SEN. JOHN ENSIGN(R), NEVADA: I don't think that there's any question that it's a tough election atmosphere for Republicans.

SEN. CHARLES SCHUMER, (D), NEW YORK: Well, we're feeling very good that we're going to pick up the successful amount of the larger number of receipts and have a successful election. As for 60, it is possible.


KONDRACKE: He's a happy man.


KONDRACKE: Chuck Schumer.

Welcome back to "The Beltway Boys." Time to take a look at our Senate predictions.

BARNES: I think the Republicans will end up losing six Senate seats come Tuesday giving Democrats a 55 to 43 advantage.

KONDRACKE: Well, I think the Republicans are going to lose eight seats. And that will make — give the Democrats a 16-seat advantage. It will be 57 Democrats, 41 Republicans, two Independents, as you can see there. This puts the Democrats at the very edge of a filibuster majority. I mean, 57 plus Bernie Sanders makes 58. You're two votes away and, depending what Joe Lieberman does, you get to 60 or 59, or you're close, in any event.

BARNES: Republicans with only 43, which is what I'm predicting, it's going to be hard in many, many cases I think to mount filibusters, as they've done so well the last two years to block liberal legislation.

KONDRACKE: Absolutely.

BARNES: Because you're always going to have slippage, more liberal, squishy senators, so.

KONDRACKE: OK. Now, there are three races we can agree on. Republican Senators in Virginia, New Mexico and Colorado are retiring and we think that all of those seats are going to go to the Democrats.

And, so, let's take a look at some of the hot races. In North Carolina, incumbent Senator Elizabeth Dole is running against Democrat Kay Hagen. I think Dole is toast and the reason — and the evidence of that was this ridiculous ad she put out trying to accuse Kay Hagen, who's a church elder, of being an atheist. That's desperation.

BARNES: She did take some money from some group called Godless America. But, look, Dole is behind before then. Polls has shown her consistently behind. But she didn't spend enough time back in North Carolina.

KONDRACKE: In New Hampshire, Republican Senator John Sununu is up against Democrat Jean Shaheen, former governor. Look, John Sununu is a really good guy and his problem is that this is a Democrat year. And also you've got all these people who have moved from Massachusetts. Former Democrats from Massachusetts have moved to New Hampshire as though it's a suburb of Boston, which in fact it is.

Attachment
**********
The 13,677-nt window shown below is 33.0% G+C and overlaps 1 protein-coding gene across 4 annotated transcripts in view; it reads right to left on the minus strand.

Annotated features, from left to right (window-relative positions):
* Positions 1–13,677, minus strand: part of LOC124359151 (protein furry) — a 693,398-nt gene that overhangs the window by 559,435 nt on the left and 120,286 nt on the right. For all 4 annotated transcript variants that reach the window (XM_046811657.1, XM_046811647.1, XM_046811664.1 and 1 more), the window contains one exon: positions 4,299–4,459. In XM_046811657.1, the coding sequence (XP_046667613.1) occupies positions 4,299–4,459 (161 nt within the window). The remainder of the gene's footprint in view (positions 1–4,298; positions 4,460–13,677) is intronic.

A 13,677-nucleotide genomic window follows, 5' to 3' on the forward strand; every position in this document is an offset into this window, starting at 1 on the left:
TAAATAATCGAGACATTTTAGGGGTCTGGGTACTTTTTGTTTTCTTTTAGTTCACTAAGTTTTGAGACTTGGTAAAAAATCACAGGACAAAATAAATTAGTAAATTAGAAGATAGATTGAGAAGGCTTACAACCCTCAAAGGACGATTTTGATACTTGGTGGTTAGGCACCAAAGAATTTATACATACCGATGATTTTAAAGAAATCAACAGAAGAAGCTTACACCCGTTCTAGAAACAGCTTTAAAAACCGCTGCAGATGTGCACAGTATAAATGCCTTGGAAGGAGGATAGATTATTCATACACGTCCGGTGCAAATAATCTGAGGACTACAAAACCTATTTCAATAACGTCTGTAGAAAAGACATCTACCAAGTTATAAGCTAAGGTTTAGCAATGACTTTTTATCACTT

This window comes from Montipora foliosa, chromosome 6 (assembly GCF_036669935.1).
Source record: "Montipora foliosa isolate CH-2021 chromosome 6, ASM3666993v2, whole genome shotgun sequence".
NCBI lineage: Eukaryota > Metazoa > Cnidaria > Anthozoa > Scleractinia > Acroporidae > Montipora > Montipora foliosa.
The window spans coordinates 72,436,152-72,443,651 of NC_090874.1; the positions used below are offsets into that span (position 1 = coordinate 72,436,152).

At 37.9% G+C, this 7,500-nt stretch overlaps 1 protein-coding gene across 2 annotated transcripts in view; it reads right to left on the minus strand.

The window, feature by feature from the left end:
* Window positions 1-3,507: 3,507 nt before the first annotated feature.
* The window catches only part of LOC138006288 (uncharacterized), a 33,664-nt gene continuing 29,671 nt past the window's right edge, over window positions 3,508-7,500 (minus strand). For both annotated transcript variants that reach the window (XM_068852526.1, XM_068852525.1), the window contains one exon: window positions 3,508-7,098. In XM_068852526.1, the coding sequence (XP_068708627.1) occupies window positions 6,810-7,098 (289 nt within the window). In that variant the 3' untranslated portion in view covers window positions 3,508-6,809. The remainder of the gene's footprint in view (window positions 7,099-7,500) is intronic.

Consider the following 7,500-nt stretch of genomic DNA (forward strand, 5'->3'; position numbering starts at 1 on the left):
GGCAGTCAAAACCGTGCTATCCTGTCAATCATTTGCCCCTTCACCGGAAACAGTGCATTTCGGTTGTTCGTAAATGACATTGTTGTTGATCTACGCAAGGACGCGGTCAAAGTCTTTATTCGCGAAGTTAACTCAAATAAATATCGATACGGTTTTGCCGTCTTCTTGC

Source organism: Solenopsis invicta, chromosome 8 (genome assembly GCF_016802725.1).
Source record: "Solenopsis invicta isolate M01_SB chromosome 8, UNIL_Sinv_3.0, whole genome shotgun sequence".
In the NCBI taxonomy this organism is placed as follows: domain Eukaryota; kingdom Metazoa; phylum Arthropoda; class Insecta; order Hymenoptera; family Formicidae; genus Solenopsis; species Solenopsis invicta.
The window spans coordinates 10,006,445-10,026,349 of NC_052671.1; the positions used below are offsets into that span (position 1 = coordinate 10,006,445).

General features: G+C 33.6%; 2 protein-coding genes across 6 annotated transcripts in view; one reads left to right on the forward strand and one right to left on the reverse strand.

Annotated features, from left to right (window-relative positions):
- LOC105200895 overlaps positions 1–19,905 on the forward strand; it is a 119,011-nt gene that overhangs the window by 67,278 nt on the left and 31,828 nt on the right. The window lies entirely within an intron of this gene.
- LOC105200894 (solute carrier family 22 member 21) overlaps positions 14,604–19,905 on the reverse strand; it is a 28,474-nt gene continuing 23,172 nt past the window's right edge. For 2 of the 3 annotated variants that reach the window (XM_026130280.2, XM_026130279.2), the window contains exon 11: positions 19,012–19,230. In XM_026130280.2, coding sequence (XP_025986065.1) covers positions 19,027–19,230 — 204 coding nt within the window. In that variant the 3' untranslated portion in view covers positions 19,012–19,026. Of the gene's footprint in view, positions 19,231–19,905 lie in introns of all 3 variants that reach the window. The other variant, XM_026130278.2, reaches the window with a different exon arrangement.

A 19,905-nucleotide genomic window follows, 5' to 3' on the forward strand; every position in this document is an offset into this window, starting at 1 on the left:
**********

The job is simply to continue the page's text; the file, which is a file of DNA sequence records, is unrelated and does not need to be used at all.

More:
BARNES: I know. What you're saying is, in New Hampshire, too many liberals?


BARNES: I think you're right, looks bad for him. Although he's, I agree, an impressive guy.

KONDRACKE: Right. In Oregon, incumbent Republican Senator Gordon Smith is battling Democrat Jeff Merkley. Look, Gordon Smith is another good guy. He's a moderate. My kind of person. And right on lots of issues. He's even tried to identify himself with Barack Obama to win. But it's Oregon, it's a Democratic year and I'm afraid Gordon Smith is gone.

BARNES: He's actually making a comeback. You talk to Republicans. Their polling have shown, in the last few days this week, he actually made a comeback. Great on the tax issue. He's not a mushy moderate like you. I think he's going to fall through.

KONDRACKE: OK. Democrat Jim Martin is trying to unseat Republican Saxby Chambliss in Georgia. Here's a place I think where Saxby Chambliss might well lose because of the African-American vote. If he wins, he will probably win in a runoff. There are three candidates in the race. It may go to a runoff in which case Saxby Chambliss might have a chance to win.

BARNES: Yes, but just think of a run-off. Look, I think Chambliss is going to win next Tuesday, but not if there's a runoff. And say, you have president Obama coming to Georgia to campaign for Jim Martin in a runoff. Anyway, I think Chambliss will win. We won't have to worry about that.

KONDRACKE: OK, Minnesota, Norm Coleman is trying to edge out funny man, Al Franken. Now, Al Franken has enormous amounts of baggage he's dragging into this race. Back taxes he didn't pay. Sort of filthy-mouth scripts that he's contributed to and stuff like that. Coleman I think is going to pull it out. It's a three-man race.

BARNES: With Dean Barkley in there, that three-man race. Look, Norm Coleman is kind of a mushy moderate as well on many issues. No wonder you like him. I think he's going to pull it out, too.